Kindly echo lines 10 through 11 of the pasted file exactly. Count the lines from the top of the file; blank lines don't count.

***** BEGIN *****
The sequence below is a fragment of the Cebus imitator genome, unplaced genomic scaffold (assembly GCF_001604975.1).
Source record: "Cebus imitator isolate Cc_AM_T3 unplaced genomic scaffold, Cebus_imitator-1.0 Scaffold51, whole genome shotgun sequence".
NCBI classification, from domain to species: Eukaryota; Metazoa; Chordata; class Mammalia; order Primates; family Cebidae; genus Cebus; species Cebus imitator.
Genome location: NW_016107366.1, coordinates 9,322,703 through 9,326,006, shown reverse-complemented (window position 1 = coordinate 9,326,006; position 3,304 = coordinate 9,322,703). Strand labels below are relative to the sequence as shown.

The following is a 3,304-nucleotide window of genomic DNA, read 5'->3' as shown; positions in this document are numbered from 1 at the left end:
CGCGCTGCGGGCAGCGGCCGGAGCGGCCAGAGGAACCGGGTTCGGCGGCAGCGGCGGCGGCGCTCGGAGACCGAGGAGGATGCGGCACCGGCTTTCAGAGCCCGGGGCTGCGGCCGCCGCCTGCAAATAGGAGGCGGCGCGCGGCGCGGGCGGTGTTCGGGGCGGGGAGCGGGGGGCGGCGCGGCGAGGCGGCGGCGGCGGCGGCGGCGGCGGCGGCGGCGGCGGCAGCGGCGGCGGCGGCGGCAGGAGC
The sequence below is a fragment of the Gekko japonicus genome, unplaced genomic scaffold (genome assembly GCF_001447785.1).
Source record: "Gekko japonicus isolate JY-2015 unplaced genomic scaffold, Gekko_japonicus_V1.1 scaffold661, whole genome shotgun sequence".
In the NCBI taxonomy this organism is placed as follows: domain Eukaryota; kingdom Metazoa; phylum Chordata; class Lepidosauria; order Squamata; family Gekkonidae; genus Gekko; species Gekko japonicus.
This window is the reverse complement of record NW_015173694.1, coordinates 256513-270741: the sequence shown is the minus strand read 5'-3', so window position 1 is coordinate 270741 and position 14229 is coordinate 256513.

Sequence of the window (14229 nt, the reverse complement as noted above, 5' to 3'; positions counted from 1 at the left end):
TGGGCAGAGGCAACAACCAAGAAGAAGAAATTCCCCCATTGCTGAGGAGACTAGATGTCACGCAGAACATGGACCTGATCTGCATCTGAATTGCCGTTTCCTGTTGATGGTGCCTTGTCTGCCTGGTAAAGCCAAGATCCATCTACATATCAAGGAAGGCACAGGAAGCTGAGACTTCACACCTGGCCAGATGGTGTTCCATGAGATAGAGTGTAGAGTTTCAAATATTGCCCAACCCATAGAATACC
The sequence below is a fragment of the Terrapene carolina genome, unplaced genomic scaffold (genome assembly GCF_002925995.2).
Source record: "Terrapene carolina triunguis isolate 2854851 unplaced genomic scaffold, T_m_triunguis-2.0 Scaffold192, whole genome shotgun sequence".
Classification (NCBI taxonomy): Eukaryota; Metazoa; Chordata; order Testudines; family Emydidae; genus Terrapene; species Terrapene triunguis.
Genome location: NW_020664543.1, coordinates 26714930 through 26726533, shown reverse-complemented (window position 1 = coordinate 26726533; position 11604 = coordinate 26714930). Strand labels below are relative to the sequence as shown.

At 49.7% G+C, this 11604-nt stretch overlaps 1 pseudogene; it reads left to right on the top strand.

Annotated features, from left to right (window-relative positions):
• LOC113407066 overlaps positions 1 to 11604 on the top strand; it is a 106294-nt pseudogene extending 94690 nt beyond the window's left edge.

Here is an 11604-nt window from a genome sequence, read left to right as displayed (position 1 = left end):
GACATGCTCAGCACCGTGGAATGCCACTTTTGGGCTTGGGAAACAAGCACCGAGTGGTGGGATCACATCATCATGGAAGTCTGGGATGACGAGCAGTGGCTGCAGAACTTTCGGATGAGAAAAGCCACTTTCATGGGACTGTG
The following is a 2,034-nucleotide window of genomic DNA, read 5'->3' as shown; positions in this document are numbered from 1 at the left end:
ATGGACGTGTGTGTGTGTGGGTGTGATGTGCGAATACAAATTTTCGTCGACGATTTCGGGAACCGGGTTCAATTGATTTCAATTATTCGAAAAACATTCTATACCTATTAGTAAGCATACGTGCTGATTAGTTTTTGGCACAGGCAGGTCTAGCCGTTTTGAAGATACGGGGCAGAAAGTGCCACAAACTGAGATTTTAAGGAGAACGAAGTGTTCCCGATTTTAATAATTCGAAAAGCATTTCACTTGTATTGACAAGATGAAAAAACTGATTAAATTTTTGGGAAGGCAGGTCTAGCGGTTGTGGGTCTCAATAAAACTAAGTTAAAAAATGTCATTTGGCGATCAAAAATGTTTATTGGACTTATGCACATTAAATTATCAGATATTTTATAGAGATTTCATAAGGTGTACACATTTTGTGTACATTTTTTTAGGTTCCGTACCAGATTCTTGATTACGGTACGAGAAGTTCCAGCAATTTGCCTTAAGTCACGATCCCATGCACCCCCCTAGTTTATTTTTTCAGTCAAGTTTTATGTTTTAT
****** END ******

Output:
This window is the reverse complement of record NW_015173694.1, coordinates 256513-270741: the sequence shown is the minus strand read 5'-3', so window position 1 is coordinate 270741 and position 14229 is coordinate 256513.

Sequence of the window (14229 nt, the reverse complement as noted above, 5' to 3'; positions counted from 1 at the left end):